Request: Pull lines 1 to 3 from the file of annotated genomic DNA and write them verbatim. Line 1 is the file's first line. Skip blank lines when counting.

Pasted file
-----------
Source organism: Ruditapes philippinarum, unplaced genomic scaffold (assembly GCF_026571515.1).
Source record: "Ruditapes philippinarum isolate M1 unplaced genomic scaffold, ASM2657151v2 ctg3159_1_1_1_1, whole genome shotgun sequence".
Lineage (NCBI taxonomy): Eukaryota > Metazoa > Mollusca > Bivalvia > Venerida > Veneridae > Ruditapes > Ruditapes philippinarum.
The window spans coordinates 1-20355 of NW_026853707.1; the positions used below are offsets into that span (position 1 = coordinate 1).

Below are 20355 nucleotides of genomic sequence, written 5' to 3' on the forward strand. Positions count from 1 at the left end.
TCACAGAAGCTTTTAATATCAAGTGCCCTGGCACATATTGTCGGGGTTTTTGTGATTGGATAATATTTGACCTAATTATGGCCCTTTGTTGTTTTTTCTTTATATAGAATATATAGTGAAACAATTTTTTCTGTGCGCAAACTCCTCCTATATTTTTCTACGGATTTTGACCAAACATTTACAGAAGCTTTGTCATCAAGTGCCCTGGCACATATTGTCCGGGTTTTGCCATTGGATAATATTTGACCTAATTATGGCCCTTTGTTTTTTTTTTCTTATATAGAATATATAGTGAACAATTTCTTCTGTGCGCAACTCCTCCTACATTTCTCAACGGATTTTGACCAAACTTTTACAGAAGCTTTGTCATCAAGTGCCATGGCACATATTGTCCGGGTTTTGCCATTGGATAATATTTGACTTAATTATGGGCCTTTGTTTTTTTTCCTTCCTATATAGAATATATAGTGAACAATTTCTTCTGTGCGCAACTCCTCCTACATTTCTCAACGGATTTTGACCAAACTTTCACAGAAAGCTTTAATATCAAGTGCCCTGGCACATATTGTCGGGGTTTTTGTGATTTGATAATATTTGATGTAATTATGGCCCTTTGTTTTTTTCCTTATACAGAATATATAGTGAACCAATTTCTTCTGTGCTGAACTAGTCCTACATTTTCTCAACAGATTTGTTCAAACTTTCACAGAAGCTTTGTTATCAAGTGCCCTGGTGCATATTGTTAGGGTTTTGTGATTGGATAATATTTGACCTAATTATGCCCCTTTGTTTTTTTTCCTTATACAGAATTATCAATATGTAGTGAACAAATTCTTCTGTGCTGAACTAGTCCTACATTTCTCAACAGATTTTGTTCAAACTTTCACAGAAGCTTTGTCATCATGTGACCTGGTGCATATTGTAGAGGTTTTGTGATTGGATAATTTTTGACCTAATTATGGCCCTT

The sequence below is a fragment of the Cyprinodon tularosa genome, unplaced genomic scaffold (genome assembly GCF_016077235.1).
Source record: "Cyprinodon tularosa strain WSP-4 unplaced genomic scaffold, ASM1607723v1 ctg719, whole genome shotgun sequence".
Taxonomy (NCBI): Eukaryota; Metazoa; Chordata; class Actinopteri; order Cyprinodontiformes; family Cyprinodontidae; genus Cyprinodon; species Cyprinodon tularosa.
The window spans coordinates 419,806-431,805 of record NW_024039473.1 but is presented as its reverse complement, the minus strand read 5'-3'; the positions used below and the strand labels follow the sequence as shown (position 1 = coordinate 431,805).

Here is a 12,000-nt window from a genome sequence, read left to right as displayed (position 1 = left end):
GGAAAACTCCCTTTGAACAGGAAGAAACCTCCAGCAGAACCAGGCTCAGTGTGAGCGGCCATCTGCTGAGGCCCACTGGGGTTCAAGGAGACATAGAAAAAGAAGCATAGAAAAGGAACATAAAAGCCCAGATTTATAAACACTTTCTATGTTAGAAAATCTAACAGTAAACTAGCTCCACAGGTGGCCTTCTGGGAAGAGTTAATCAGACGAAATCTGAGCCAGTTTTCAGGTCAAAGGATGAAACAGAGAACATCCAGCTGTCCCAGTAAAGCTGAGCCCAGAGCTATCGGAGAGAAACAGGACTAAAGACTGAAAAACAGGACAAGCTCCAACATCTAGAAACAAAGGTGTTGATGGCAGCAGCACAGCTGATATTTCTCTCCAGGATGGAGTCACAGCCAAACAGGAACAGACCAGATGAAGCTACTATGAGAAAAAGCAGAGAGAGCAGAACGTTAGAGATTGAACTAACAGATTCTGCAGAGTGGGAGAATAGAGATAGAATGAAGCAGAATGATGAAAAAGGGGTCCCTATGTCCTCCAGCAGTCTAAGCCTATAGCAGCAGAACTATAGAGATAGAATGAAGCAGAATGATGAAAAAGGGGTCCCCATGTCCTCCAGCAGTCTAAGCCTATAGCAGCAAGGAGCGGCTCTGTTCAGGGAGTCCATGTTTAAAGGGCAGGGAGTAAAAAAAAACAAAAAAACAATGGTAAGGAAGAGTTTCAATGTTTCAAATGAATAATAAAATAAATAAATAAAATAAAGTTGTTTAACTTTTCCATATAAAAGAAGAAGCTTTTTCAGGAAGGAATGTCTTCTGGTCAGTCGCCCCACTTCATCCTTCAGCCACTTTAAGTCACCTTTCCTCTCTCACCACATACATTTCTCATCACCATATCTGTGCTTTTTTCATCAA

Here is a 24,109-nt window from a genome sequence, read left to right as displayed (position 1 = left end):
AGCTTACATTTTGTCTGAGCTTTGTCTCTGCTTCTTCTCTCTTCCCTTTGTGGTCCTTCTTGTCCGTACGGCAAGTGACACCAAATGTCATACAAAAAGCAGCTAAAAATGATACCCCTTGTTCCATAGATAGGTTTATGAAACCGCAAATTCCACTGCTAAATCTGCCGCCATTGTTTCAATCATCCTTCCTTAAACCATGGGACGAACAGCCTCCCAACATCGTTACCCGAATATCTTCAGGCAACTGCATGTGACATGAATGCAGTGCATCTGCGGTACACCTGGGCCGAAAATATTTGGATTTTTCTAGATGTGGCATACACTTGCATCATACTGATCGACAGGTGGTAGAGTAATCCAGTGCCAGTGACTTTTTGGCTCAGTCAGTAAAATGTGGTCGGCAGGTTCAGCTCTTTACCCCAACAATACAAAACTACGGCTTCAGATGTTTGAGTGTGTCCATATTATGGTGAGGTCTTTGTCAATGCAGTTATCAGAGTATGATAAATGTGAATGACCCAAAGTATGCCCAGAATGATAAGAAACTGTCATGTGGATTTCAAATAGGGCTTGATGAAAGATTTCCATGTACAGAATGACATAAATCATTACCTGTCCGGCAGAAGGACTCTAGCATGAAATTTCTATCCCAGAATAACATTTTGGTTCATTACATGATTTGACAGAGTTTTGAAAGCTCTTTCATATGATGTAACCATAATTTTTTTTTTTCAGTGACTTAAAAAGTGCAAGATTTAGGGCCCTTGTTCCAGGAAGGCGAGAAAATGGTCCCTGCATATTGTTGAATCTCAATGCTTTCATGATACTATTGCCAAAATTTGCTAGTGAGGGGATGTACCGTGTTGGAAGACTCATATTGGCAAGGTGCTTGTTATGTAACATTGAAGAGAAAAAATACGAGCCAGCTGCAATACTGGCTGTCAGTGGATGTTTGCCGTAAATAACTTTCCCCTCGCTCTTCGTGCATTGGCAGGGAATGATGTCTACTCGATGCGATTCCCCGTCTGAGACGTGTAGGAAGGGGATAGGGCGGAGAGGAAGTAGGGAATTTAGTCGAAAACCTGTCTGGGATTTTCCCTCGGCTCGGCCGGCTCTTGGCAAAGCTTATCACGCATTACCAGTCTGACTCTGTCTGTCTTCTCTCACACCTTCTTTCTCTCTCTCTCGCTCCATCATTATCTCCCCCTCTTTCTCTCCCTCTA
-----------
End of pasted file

Source organism: Ruditapes philippinarum, unplaced genomic scaffold (assembly GCF_026571515.1).
Source record: "Ruditapes philippinarum isolate M1 unplaced genomic scaffold, ASM2657151v2 ctg3159_1_1_1_1, whole genome shotgun sequence".
Lineage (NCBI taxonomy): Eukaryota > Metazoa > Mollusca > Bivalvia > Venerida > Veneridae > Ruditapes > Ruditapes philippinarum.